Navistar to Drop Maxxforce 15, Schedules 2013 Transition to SCR

Big-bore buyers can get a Prostar with Cummins ISX 15 in January, expect first Internationals with selective catalytic reduction and DEF tanks in April

Maxxforce 11 and 13 engines will be available with Cummins SCR aftertreatment in International Prostar and Workstar trucks in April of 2013.
Maxxforce 11 and 13 engines will be available with Cummins SCR aftertreatment in International Prostar and Workstar trucks in April of 2013.

Controversy swirling around Navistar and its pursuit of a diesel emissions reduction solution unique to the truck industry finally has a reason to begin dissipating. At a vocational-truck sales boot camp in Utah, the company revealed the 2013 schedule of introducing its heavy-duty International trucks with Navistar Maxxforce 11 and 13 engines paired with Cummins aftertreatment using now-industry-standard selective catalytic reduction technology (SCR).

Perhaps the biggest news from the event is that the Cummins ISX 15 will replace Navistar's Maxxforce 15 for customers who want big bore power.

Hebe: Why End the Maxxforce 15?

Senior Vice President of Northern American Sales Jim Hebe said the 2008 decision to rely on what the company called Advanced Exhaust Gas Recirculation – trucking's sole departure from SCR to satisfy 2010 U.S. EPA on-highway diesel exhaust limits – "water over the dam."

Hebe: Was EGR the Wrong Decision?

Navistar's heavy-duty Advanced EGR technology hadn't met EPA's exhaust-cleanliness limits since 2010. The company satisfied regulators by applying emissions credits it had earned by selling Maxxforce 11 and 13 engines that were cleaner than EPA required prior to 2010.

Difficulty arose when Navistar's credit bank began to run dry before the company could make the exhaust from Advanced EGR engines match the EPA prescription. Competitors sued when EPA issued a rule that allowed Navistar to continue to sell essentially noncompliant engines by paying what's called a non-compliance penalty (NCP) for each.

The suit raised the penalty to $3,775 per engine, which made reliance on developing Advanced EGR economically unfeasible. So Navistar relented, and chose to add the SCR aftertreatment package from Cummins Emissions Solutions to its DT and Maxxforce engines between January 2013 and 2015.

"We're going to continue to build engines with EGR, with NCPs (Advanced EGR with no SCR, paying the EPA's penalties), for as long as it makes economic sense and until we can convince our customers that are running the current product that the reliability and fuel economy of the SCR solution is going to be as good or superior as what they're running today," Hebe said.

"So there's going to be a transition period where we're going to have customers who are running both (Advanced) EGR and SCR. And by the end of '13, there will be no more Maxxforce 13 EGR.

"But we got Cummins back in the product lineup, we've got a clear path to where we need to go in terms of emissions, we've solidified the financial position and structure of the company," Hebe said. "We're focused on the right things

While conceding that it would "Take us some time to get things straight," Hebe said, "We feel pretty comfortable about where we are; I know I do. And that's something new for a lot of us. We hadn't felt real comfortable for a while."

Hebe: Comfortable With the Costs?

Tim Shick, Navistar's vice president of North American Engine sales, said nothing changes on Navistar engines fit with Cummins SCR. Only a Navistar lambda sensor in the turbo-out pipe (there to adjust the EGR rate) is replaced with a Cummins NOx sensor.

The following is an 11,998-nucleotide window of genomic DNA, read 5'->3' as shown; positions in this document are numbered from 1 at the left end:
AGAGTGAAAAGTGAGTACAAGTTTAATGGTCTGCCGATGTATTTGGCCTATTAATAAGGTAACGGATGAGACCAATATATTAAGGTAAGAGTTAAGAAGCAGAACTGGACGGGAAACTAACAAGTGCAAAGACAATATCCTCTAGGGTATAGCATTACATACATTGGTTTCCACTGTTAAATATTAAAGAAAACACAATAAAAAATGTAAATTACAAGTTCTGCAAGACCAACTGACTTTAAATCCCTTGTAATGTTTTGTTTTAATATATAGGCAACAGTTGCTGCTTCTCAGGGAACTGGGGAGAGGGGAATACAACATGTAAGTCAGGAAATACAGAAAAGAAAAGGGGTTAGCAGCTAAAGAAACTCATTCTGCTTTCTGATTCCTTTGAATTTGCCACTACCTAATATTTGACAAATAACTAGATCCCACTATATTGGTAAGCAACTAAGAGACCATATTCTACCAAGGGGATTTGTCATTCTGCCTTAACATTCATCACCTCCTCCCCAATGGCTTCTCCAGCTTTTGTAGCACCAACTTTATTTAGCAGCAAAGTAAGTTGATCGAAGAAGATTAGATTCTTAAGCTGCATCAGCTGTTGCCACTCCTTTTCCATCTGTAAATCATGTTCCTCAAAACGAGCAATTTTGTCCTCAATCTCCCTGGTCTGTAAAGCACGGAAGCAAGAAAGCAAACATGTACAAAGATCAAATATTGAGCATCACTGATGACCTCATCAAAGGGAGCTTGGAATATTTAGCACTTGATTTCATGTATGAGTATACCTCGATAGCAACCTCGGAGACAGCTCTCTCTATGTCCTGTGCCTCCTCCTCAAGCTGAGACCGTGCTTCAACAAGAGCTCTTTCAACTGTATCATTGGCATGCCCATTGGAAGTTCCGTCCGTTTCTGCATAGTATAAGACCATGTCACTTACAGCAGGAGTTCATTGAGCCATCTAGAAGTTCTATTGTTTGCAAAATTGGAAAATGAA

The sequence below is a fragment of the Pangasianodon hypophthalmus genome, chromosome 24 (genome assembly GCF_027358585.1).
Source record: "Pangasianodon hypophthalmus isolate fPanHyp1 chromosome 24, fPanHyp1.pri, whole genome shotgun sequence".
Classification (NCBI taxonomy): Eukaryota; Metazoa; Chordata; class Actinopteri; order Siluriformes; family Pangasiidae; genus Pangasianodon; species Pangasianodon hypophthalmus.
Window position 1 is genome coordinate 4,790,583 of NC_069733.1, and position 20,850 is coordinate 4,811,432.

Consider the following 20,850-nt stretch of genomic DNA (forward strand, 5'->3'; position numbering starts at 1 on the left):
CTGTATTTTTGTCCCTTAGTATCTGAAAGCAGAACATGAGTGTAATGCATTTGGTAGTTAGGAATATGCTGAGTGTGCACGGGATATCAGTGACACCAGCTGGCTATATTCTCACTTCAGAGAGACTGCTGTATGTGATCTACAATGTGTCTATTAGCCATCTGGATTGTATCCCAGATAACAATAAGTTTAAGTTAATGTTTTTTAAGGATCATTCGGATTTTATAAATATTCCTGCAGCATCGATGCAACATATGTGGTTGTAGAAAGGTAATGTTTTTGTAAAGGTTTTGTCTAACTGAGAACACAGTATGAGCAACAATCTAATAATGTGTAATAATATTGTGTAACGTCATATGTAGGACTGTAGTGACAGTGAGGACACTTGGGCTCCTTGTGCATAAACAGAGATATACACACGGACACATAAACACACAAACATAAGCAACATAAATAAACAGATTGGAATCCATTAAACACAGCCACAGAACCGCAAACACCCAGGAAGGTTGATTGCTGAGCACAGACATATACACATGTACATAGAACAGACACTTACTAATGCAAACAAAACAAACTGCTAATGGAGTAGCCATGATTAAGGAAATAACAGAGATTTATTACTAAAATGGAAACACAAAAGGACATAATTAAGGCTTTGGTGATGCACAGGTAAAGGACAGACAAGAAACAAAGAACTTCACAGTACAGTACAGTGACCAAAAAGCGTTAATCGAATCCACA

"We want to make this as quick and conservative a transition as possible," Shick explained.

The hardest part of the transition is calibrating the components to work together. Cummins supplied Navistar with the chemical composition of its engines' exhaust, and Navistar is tweaking its engines to replicate that exhaust makeup as closely as possible. It all happens in the components' computers.

"The emphasis is on 'get it done quickly, get it done conservatively, and get it done in the way that causes the least disruption downstream to all parties involved'," said Shick.

"There will be no (engine) rating changes – every rating for every chassis will stay the same," he explained. "Every single engine we make in every single chassis we make will make the transition from EGR to Cummins aftertreatment solution, SCR."

The Maxxforce 11 and 13 will be available with Cummins SCR in International Prostar and Workstar trucks in April 2013, and in International Transtar and Paystar in May.

Navistar's planning was not yet complete at the time of the Utah boot camp, but they did not expect to introduce SCR versions of the Maxxforce DT, 9 and 10 until 2014. The Maxxforce 7 could wait until 2015 to get SCR.

"There is a slight bit of turbo lag that will be improved with this (recalibration of Maxxforce heavy duty engines to work with Cummins SCR)," said Shick. "That's kind of the dual goal of the calibration: to get 0.2 (grams of NOx per brake-hp hour), fuel economy is what it will be – we think we will continue to be a leader – and we think we can take that opportunity to improve performance a little bit even beyond what we have."

The Cummins ISX 15 (in three ratings between 455 and 500 hp and 1,650 and 1,850 ft. lbs. of torque) will be available in the International Prostar in January of 2013, in the International 9900 Series trucks on April 1, and in the Paystar in June.

Cummins power will also appear with the ISLg natural-gas-fueled engine in the International Transtar in January 2013, and as the standard engine in the Loadstar low-cab-over-engine refuse truck in July.

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